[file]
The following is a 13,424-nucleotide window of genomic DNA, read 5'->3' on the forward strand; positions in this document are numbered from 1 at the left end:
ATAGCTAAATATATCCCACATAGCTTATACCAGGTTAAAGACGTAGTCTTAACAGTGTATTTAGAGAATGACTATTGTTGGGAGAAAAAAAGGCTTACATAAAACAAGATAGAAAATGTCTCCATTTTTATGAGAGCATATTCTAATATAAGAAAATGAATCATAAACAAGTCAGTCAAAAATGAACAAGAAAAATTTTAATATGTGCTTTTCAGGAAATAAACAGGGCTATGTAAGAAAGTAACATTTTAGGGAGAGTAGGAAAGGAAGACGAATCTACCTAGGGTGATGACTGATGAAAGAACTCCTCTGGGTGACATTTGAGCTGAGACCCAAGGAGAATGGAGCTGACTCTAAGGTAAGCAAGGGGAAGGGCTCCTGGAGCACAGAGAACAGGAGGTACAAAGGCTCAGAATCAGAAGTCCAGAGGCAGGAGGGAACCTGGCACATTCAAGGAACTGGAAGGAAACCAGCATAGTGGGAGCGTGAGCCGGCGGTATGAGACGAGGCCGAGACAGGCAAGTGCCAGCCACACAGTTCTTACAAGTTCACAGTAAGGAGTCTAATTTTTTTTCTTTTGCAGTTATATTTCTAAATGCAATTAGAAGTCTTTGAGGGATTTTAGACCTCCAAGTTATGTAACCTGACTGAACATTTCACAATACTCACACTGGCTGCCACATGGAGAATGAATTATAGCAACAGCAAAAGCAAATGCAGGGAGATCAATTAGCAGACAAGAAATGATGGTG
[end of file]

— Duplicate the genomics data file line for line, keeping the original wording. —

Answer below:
The following is a 13,424-nucleotide window of genomic DNA, read 5'->3' on the forward strand; positions in this document are numbered from 1 at the left end:
ATAGCTAAATATATCCCACATAGCTTATACCAGGTTAAAGACGTAGTCTTAACAGTGTATTTAGAGAATGACTATTGTTGGGAGAAAAAAAGGCTTACATAAAACAAGATAGAAAATGTCTCCATTTTTATGAGAGCATATTCTAATATAAGAAAATGAATCATAAACAAGTCAGTCAAAAATGAACAAGAAAAATTTTAATATGTGCTTTTCAGGAAATAAACAGGGCTATGTAAGAAAGTAACATTTTAGGGAGAGTAGGAAAGGAAGACGAATCTACCTAGGGTGATGACTGATGAAAGAACTCCTCTGGGTGACATTTGAGCTGAGACCCAAGGAGAATGGAGCTGACTCTAAGGTAAGCAAGGGGAAGGGCTCCTGGAGCACAGAGAACAGGAGGTACAAAGGCTCAGAATCAGAAGTCCAGAGGCAGGAGGGAACCTGGCACATTCAAGGAACTGGAAGGAAACCAGCATAGTGGGAGCGTGAGCCGGCGGTATGAGACGAGGCCGAGACAGGCAAGTGCCAGCCACACAGTTCTTACAAGTTCACAGTAAGGAGTCTAATTTTTTTTCTTTTGCAGTTATATTTCTAAATGCAATTAGAAGTCTTTGAGGGATTTTAGACCTCCAAGTTATGTAACCTGACTGAACATTTCACAATACTCACACTGGCTGCCACATGGAGAATGAATTATAGCAACAGCAAAAGCAAATGCAGGGAGATCAATTAGCAGACAAGAAATGATGGTG